3. Take a look at what you have, and ask yourself what you really want to do with these photos. If you are a professional or someone who uses their photos to promote their business etc, I suggest you store your photos on Adobe's Creative Cloud. This is a great platform that gives you the ability to organize, edit and share your photos, and of course, store them. Their first tier plan in Photoshop Lightroom plan that gives you one terabyte of cloud storage, which is pretty amazing for approx. $9.99 a month. Or you can use the Free Google Photos Unlimited 15 GB drive. I personally love this product, as it's excellent at sorting people, places, and things. Just have to remember your photos have to be 16 megabytes and the videos up to 1080p storage. Effective June 1st, 2021, Google will start to add all newly uploaded photos towards the 15GM storage, but the good news, is that they will only be charging $1.99 per month if you need more space, you can't beat that.

4. Start to set up individual folders, bear in mind, you can not have a folder for everything, so try to group a lot of related photos. For E.g. Instead of having a folder for Dad, have one called Family. Or instead of having a folder called Italy, you can have it labeled as Travel, and maybe within the Travel folder, you can have a separate folder for the different countries you've visited.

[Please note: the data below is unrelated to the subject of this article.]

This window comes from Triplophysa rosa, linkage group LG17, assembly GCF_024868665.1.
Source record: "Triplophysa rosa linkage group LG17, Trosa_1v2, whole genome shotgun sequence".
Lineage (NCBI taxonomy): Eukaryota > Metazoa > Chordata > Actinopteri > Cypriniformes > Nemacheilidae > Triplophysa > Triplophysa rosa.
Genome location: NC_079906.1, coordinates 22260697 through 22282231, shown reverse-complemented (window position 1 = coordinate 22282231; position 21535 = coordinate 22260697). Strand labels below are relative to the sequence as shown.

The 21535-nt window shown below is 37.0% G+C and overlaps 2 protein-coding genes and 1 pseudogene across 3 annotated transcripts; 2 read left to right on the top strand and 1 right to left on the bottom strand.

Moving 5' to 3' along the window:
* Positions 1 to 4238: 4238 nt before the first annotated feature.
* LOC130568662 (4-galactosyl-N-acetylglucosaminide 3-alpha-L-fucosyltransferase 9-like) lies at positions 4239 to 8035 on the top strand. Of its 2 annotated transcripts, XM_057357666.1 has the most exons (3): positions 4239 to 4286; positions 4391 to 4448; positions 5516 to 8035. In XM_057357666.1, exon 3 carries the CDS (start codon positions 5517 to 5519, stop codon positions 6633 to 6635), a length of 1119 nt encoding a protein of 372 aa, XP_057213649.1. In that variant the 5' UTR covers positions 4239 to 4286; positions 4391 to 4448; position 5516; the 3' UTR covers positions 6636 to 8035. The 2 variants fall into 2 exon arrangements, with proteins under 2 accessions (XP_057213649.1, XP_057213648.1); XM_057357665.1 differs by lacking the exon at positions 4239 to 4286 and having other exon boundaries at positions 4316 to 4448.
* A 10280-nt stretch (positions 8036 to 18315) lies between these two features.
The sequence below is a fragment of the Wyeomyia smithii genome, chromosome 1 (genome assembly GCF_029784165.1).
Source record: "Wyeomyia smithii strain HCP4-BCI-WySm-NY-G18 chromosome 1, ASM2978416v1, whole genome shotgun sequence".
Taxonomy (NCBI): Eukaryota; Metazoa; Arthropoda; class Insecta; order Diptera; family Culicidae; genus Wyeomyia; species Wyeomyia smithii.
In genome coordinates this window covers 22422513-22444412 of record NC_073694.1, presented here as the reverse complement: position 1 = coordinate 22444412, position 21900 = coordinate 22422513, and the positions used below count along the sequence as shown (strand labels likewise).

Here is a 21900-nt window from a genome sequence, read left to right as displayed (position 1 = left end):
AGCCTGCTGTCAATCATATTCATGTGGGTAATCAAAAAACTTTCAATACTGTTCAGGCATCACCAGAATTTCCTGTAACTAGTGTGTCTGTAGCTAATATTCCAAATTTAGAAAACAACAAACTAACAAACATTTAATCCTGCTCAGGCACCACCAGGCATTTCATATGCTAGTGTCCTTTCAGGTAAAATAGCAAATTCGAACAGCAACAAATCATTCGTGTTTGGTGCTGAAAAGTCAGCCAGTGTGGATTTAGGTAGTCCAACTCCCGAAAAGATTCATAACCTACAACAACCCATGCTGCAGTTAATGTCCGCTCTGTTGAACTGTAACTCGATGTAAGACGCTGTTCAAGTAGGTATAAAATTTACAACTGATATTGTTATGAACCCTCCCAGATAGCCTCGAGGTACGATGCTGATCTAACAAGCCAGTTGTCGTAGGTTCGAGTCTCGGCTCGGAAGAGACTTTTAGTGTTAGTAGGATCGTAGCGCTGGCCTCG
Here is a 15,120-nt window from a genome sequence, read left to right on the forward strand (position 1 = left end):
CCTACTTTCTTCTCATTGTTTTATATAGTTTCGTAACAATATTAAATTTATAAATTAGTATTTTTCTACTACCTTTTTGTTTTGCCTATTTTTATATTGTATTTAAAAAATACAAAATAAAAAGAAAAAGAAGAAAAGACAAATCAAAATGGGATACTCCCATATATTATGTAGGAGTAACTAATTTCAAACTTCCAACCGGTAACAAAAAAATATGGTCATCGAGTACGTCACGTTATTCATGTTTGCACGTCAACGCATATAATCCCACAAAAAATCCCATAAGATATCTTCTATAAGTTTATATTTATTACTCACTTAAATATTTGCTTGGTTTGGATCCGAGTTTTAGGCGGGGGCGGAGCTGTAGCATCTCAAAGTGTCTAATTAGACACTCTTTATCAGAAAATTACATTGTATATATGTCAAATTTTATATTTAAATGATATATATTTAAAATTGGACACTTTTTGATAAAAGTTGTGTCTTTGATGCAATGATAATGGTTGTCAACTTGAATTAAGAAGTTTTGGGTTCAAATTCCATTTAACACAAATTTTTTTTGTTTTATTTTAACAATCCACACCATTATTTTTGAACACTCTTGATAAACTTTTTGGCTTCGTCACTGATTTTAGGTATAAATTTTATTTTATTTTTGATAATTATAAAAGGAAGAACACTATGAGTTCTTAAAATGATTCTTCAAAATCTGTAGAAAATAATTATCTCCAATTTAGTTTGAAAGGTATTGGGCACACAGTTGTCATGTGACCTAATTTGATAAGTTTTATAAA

5. Next get rid of duplicates, I know I'm not the only one when taking pictures of anything, I'm taking multiple copies, so I can pick and choose which ones I prefer, the problem with that is that the others remain on your phone without being used again.

There are many free Duplicate Cleaning programs you can download out there to help you to identify the duplications. Microsoft Windows has an App called Duplicate Cleaner Free and for MAC it's called Photos Duplicate Cleaner.

6. Once you have some sense of being organized, save them in Chronicle order, then you are in the position to preserve, retrieve, and share.

7. Going forward, start tagging your photos on your phone, the metadata assists any computer to be able to identify it. I know it's time-consuming, but it's well worth it when you can call up any photo easily, again stick with basic keywords and tag.

8. Rely on your phone's AI technology, it can sort by face recognition, dates, and locations.

9. Backup your photos/files, there's nothing worse than losing all your precious photos by error. I suggest backing up every night on your computer and hard drives or using any one of the free offsite cloud services such as Dropbox, Google Drive, iCloud, and Amazon Prime backup services.

10. Although I did not mention your photos on film rolls when getting them developed, you can request to have a digital copy accompanying them at additional cost. And all those paper photos that you have in a box somewhere, take your time to scan them or take a photo of them to get them on board too.


I keep a slide show on my digital picture frame in my office, whenever I look up it reminds me of precious moments.